By Eva Novrup Redvall


The research project ‘Reaching Young Audiences: Serial Fiction and Cross-Media Storyworlds for Children and Young Audiences’ (RYA) seeks to provide detailed knowledge about the production and reception of film, TV and online fiction for children, tweens and teens through in-depth analysis of the current strategies for creating engaging fiction for young audiences and extensive qualitative case studies of their media use. The project is based at the University of Copenhagen and focuses on Denmark, but there will also be comparative case studies from e.g. Norway, the UK and Australia, conducted together with a number of collaborating international researchers. RYA is funded by the Independent Research Fund Denmark and runs from 2019-2023. This is the seventh blog from the project. More to come in 2021.


As analyzed in the recent research project “What Makes Danish TV Drama Series Travel?” certain kinds of television fiction from small nations cross borders more easily than others. In this regard crime definitely pays, as highlighted as one aspect among many in the three book publications coming out of the project this year (Agger 2020; Jensen and Jacobsen 2020; Waade et al. 2020).

With the Norwegian youth serial SKAM as the great exception, Nordic live action series targeted at children, tweens and teens rarely travel beyond the Nordic countries. The Nordvision collaboration facilitates programme exchange between the Nordic public service broadcasters – both in the realm of fiction and other genres – but children’s content doesn’t often meet international audiences on a wider scale.

Animated content with no explicit national markers or cultural specificity can be exported, while live action is harder to sell and dub or subtitle. As highlighted by Australian media scholar Anna Potter, live action fiction for children is currently under pressure in many countries, due to fragmentation of the young audiences, new competition from global SVOD services and less funding for public service broadcasters (Potter 2020).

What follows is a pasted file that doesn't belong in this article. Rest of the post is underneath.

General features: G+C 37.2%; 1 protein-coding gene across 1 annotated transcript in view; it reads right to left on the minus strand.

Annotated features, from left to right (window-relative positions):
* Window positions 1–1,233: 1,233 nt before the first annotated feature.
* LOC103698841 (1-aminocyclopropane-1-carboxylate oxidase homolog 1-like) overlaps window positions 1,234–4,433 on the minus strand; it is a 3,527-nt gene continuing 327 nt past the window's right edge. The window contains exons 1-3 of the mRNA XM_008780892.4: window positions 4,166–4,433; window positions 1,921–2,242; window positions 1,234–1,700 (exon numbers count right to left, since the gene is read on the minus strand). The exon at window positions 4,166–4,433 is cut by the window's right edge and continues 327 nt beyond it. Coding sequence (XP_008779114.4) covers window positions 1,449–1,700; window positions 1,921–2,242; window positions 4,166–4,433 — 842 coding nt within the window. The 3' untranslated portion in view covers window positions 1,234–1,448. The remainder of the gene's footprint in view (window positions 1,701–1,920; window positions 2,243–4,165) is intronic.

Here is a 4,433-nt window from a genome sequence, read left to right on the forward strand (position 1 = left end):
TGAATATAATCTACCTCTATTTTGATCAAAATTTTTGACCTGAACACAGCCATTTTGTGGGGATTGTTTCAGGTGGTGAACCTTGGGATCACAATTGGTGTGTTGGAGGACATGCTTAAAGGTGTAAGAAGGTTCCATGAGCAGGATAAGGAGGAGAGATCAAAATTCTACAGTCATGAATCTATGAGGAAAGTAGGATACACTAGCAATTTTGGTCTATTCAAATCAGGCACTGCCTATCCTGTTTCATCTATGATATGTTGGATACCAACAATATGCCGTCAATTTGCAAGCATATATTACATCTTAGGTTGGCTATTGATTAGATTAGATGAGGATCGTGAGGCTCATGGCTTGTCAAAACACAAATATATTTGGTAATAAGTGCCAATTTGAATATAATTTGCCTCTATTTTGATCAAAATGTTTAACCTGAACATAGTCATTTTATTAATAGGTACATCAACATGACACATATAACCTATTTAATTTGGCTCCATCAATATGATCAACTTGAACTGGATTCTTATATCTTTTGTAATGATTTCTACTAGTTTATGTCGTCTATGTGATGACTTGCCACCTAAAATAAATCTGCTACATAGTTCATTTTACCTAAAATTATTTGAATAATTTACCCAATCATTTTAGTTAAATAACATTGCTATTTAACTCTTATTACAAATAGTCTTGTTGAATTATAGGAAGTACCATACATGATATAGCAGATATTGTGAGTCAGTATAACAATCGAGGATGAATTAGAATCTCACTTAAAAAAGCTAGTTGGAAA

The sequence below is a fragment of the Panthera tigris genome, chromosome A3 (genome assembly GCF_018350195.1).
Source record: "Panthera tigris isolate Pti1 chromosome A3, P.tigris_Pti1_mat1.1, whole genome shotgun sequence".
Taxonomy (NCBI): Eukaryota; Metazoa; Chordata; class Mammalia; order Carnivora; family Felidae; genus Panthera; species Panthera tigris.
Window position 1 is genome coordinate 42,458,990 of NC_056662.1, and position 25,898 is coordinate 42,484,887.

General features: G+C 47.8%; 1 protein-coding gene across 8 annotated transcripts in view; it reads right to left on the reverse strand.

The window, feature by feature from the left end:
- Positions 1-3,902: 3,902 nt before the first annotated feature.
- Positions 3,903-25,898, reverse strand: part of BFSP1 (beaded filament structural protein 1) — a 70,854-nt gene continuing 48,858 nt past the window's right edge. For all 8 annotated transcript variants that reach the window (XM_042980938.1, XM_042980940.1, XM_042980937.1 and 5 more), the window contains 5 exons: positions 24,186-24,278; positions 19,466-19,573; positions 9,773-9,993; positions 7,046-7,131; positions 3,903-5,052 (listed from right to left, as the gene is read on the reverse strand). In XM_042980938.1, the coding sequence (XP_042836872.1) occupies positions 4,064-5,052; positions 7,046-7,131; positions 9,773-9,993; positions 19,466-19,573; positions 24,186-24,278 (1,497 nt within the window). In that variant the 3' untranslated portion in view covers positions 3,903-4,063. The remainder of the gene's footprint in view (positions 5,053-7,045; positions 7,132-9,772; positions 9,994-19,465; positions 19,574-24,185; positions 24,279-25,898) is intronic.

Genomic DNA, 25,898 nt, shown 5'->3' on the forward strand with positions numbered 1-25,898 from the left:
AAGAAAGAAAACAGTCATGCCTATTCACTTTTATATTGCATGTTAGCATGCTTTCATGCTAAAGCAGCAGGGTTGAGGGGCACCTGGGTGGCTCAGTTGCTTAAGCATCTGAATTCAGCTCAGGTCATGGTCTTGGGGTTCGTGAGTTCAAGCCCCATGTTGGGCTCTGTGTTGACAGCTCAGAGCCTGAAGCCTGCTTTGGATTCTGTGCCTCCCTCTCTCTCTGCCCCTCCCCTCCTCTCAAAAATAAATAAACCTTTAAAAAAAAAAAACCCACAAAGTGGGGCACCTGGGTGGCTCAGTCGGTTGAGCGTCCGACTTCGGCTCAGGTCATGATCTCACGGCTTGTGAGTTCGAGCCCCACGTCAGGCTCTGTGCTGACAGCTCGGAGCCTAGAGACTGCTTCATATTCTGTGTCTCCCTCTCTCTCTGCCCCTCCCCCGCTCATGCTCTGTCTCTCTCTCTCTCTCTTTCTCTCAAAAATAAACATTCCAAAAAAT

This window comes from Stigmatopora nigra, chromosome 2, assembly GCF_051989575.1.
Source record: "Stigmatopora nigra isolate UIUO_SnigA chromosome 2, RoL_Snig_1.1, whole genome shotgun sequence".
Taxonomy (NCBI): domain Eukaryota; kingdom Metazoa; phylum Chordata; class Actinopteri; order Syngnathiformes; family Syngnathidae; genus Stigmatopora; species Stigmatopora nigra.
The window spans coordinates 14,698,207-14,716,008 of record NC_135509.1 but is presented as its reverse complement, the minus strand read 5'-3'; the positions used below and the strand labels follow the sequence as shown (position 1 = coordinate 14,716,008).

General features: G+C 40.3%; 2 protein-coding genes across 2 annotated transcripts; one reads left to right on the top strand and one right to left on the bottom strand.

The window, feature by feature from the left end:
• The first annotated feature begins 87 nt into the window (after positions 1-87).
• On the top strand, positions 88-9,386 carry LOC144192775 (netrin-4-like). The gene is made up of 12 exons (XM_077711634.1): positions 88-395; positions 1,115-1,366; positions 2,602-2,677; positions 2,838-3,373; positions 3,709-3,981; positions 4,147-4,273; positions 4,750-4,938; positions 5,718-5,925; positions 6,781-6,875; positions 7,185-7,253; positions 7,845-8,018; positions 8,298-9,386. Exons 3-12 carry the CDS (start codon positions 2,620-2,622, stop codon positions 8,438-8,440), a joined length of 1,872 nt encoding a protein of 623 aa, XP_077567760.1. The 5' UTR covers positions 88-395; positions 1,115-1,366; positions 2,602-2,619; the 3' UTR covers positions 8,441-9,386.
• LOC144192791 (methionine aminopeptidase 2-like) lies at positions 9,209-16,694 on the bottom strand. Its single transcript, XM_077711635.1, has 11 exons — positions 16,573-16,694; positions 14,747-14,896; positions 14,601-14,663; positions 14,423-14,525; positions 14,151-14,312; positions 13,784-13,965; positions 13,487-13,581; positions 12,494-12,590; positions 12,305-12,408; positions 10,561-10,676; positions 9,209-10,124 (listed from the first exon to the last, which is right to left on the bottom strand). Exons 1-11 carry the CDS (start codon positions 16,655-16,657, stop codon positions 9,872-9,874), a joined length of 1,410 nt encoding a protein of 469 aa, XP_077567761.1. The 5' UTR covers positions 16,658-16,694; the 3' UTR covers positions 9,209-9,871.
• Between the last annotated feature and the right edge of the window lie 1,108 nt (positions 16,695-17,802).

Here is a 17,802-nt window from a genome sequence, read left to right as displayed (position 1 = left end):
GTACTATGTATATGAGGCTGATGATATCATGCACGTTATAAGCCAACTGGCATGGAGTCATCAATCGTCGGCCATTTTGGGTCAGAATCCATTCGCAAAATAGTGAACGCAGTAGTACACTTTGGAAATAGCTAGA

Oda Upside Down as a live action test

While children’s television drama from the Danish public service broadcaster is popular with national audiences, it is rather invisible in the international television landscape. It was thus interesting to recently learn that the children’s serial Oda omvendt (Oda Upside Down), made by Sam Productions for the Danish children’s channel Ramasjang targeting 3-6-year-old children, has been sold to the French pay television channel Piwi+ (owned by the Canal+ Group), targeting children in the same age group.

Fig. 1: The French presentation of Oda Upside Down presents the inventor Oda as a fairy or elf who helps children reclaim the right to use their imagination against “the normative authority of the adults”.

The 10 x 10-minute serial for preschoolers is now meeting French children and their parents as Oda tête en bas, since Studiocanal – co-owner of Sam Productions – managed to make Piwi+ take a chance on the Danish live action content (which is dubbed into French). As executive producer and CEO of Sam Productions, Meta Louise Foldager Sørensen explains that it was a hard sell since 3-6-year-old French children normally only watch animation. Sørensen finds that Oda Upside Down in many ways is a test to see whether there might also be a wider interest in live action content in that age group in other countries (Sørensen 2020).

Oda turns the world upside down

Oda Upside Down is the first children’s series from Sam Productions and the first fiction serial for Ramasjang that combines a closed case in each episode with a 10-episode dramatic arc. The serial’s titular character is Oda who lives in a big orange bouncy ball where everything is upside down in an otherwise highly homogenous suburban area. Oda has invented a magical zapper – charged with imagination – that can make boring adults be less serious and remember the fun and joy of playing and using one’s imagination. In the first season, Oda in each episode helps a child rebel against the norms of the strict and villainous kindergarten teacher Balder who tries to make them adhere to what is supposed to be the right way for children to behave – until all the children join forces with Oda at the end of the season and convince Balder that being a child is also about having time and space for creativity and play.